For me, it’s amazing to be working with Rebecca. It’s an honor, it’s a privilege. People might be thinking that our situations would put us at odds. It’s not so black and white. As far as being survivors of crime, like, just because of the crimes that I committed, I’m no longer a survivor of crime. My brother was murdered. We were living in a gang-infested neighborhood. We were gangsters, but our losses don’t matter. I don’t agree with that at all. And then there’s the systemic stuff. There are injustices that are perpetrated against people in poorer communities. Surviving that state violence and national violence, it’s something to contend with. As far as what brought us together, she was one of the survivors at one of those symposiums that we had at San Quentin. We’ve been connecting through the work through the symposium. When we do the symposiums, the survivors of crime that we bring in, they’re not actual people who lost loved ones to the people that they meet inside who committed homicide. It’s more of a circuit program. And what we’ve been doing lately, before Covid hit, is we were actually taking cases from the California Department of Corrections and Rehabilitation, where if a survivor who’d been harmed wants to actually speak to the person who did that to them, they contact CDCR and then they contact us or another handful of organizations that facilitate these dialogues, and it’s been also another blessing to take this work even further and connect with actual survivors, and meet with the people responsible and facilitate healing for survivors on a personal level, and also understanding what’s going on for the folks inside. Seeing the perspectives of both, I feel like it’s my calling. I feel like I’ve found what I need to be doing to make my way in the world that is in line with my views and beliefs. I’m really fortunate in that respect.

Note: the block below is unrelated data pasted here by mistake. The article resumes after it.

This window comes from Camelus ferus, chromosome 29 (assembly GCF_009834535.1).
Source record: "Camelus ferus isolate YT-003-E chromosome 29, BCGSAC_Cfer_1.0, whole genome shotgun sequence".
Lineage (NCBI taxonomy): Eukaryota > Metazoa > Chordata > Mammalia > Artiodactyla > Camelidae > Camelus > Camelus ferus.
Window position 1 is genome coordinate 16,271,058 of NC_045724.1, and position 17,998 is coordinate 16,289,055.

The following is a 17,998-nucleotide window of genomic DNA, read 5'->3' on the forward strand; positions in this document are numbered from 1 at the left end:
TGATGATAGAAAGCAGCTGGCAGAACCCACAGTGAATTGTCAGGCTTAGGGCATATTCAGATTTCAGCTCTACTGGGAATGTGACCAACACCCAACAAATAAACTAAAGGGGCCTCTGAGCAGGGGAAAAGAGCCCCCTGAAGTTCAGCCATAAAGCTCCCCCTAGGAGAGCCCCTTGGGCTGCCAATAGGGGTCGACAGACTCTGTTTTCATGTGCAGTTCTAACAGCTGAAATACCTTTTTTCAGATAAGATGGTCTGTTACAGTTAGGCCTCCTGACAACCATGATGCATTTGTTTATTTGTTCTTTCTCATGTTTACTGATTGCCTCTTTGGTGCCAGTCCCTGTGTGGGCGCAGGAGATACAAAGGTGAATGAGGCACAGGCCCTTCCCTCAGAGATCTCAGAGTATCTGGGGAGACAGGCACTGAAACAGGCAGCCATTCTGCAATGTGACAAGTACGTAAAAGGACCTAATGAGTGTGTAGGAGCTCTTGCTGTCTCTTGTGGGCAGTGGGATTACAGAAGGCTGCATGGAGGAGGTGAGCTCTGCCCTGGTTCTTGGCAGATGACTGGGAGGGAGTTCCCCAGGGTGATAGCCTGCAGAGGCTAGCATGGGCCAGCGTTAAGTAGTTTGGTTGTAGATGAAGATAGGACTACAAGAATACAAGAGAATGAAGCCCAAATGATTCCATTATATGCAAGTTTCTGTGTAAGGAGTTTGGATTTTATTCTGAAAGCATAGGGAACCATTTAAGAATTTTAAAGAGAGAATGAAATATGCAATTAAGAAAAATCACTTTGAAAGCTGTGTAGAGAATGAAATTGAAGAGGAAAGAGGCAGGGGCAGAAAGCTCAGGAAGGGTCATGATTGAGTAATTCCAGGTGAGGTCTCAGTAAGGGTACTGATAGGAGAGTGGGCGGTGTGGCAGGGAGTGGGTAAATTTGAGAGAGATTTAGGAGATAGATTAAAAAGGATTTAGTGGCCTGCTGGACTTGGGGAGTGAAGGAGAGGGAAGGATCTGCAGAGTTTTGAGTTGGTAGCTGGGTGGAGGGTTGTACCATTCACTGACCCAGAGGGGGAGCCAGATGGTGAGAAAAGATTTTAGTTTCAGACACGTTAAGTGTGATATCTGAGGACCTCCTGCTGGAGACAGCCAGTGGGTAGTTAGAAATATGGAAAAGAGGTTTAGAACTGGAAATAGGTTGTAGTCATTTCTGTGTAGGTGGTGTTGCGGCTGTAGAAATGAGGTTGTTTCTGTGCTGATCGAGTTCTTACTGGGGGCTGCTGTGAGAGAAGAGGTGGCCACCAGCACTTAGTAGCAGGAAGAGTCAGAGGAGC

Amanda Knox